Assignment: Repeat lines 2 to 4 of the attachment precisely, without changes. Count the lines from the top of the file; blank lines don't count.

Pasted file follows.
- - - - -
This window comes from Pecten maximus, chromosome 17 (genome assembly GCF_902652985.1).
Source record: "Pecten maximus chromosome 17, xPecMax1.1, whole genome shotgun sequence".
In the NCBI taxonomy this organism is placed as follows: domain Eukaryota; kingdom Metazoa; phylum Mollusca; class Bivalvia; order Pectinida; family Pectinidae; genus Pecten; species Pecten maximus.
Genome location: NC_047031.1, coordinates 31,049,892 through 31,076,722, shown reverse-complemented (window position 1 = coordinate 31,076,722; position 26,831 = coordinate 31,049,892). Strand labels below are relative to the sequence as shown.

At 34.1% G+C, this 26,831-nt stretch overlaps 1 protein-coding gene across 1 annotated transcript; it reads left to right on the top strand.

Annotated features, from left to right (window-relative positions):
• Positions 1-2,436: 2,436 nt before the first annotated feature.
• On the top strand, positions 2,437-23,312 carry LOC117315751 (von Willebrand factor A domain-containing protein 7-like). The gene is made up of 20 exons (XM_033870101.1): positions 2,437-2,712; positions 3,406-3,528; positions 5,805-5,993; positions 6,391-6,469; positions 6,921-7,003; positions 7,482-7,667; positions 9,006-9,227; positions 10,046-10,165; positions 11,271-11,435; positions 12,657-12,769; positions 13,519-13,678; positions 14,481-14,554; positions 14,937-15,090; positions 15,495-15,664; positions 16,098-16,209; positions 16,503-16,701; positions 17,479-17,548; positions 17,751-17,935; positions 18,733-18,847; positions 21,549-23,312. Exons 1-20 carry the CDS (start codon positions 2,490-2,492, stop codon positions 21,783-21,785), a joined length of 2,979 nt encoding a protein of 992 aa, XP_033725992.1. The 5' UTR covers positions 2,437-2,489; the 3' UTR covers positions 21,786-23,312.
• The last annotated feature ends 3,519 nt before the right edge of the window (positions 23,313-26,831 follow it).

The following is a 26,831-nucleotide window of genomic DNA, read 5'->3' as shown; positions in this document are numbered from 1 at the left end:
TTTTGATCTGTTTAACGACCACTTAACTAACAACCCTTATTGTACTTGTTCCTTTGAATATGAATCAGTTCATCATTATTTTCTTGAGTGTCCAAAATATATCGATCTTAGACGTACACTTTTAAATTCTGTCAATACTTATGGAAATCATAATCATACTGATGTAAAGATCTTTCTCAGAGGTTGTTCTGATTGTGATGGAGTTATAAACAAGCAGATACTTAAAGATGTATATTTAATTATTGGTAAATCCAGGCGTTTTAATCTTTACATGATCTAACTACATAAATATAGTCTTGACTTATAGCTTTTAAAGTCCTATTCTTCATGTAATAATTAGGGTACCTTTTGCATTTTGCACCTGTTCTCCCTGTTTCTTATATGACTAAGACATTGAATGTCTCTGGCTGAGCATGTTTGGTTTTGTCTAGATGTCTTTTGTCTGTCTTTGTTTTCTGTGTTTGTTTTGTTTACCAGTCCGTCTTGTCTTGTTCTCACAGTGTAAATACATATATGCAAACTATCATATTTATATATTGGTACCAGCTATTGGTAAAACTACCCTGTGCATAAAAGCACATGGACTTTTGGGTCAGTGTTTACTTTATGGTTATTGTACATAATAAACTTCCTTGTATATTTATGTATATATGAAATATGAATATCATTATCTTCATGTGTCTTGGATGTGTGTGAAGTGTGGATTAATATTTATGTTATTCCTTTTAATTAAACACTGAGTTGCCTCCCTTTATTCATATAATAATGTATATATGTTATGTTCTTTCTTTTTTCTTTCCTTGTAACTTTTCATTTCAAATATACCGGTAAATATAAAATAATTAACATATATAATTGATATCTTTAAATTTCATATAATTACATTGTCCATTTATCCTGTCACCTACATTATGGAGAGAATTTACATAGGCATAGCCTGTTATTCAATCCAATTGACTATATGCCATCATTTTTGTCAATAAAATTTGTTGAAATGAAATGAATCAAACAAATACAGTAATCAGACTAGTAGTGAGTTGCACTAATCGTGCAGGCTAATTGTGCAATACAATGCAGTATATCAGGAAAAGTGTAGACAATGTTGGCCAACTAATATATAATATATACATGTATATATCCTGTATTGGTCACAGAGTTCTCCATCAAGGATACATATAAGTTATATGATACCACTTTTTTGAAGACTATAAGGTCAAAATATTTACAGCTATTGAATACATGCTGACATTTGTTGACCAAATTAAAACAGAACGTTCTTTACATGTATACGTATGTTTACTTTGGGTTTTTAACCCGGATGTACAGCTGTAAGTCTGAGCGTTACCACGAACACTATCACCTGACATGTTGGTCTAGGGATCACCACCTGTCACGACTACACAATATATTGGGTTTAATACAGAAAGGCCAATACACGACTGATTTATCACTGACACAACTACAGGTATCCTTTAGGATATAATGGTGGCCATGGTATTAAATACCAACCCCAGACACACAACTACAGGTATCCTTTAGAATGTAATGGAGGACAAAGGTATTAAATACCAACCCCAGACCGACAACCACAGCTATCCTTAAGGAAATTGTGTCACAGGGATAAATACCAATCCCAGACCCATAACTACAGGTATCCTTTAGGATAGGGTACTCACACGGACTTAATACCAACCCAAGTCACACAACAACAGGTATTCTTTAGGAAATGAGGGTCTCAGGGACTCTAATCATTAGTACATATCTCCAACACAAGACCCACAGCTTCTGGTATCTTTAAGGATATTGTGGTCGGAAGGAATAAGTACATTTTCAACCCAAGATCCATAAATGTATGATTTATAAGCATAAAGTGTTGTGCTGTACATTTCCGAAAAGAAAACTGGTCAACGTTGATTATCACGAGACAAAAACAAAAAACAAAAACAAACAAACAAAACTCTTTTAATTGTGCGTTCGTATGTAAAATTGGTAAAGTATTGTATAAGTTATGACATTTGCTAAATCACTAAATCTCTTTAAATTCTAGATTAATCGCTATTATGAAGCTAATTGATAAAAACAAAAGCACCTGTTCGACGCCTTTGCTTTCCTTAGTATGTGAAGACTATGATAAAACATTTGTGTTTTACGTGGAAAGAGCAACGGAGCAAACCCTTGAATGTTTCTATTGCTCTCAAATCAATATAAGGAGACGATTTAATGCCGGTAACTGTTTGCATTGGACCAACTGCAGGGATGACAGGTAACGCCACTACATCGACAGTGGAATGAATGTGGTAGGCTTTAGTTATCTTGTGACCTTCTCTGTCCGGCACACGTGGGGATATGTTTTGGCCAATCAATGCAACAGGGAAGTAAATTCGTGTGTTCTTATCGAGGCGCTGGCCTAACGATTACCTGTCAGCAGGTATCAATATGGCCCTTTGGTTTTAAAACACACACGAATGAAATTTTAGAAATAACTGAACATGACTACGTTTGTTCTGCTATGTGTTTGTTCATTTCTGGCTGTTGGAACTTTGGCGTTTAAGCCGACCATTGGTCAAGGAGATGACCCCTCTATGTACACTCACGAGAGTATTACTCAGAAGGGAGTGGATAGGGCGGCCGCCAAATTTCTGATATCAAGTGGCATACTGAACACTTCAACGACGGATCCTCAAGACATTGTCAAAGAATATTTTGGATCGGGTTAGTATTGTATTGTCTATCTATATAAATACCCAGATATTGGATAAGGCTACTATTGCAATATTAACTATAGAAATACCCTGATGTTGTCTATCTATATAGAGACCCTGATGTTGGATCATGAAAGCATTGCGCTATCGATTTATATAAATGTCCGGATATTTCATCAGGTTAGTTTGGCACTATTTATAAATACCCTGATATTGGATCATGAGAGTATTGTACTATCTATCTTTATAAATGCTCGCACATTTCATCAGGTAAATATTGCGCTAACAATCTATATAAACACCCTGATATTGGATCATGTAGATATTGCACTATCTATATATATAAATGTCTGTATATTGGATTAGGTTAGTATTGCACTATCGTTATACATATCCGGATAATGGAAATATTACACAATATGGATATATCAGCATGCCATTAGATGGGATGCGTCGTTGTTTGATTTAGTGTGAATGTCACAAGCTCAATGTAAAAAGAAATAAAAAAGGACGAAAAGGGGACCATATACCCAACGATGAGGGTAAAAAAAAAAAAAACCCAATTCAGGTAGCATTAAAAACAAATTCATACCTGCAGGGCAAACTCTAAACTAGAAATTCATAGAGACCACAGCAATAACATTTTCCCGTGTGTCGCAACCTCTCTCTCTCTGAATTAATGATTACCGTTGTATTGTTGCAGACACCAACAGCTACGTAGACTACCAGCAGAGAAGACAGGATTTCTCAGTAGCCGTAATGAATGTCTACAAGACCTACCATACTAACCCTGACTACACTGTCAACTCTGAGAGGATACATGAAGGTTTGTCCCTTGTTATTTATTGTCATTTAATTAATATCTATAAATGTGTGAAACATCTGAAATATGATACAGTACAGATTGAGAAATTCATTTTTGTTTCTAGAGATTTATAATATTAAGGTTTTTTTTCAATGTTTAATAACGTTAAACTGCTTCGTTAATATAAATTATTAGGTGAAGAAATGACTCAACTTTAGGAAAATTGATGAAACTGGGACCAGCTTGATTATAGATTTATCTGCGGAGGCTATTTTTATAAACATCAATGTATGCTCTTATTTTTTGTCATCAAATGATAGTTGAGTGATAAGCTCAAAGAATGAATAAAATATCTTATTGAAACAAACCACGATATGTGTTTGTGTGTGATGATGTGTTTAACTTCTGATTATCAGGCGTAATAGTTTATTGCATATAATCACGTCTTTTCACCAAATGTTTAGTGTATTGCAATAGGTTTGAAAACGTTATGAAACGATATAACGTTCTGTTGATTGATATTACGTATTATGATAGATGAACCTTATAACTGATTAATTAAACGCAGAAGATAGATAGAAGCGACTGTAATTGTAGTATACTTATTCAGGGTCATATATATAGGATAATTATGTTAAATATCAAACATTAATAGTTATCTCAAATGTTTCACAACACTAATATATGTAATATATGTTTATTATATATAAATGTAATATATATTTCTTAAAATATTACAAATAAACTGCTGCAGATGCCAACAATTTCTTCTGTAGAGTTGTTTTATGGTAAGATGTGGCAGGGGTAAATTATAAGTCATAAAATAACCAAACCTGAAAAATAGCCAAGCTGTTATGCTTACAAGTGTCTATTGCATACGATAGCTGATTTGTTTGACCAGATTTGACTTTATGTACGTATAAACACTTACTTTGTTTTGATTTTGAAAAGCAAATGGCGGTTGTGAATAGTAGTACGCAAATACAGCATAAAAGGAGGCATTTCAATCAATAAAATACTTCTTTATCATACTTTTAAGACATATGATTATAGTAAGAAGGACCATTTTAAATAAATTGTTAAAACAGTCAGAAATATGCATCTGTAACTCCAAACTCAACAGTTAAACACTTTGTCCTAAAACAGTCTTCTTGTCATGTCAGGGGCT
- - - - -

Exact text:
Source record: "Pecten maximus chromosome 17, xPecMax1.1, whole genome shotgun sequence".
In the NCBI taxonomy this organism is placed as follows: domain Eukaryota; kingdom Metazoa; phylum Mollusca; class Bivalvia; order Pectinida; family Pectinidae; genus Pecten; species Pecten maximus.
Genome location: NC_047031.1, coordinates 31,049,892 through 31,076,722, shown reverse-complemented (window position 1 = coordinate 31,076,722; position 26,831 = coordinate 31,049,892). Strand labels below are relative to the sequence as shown.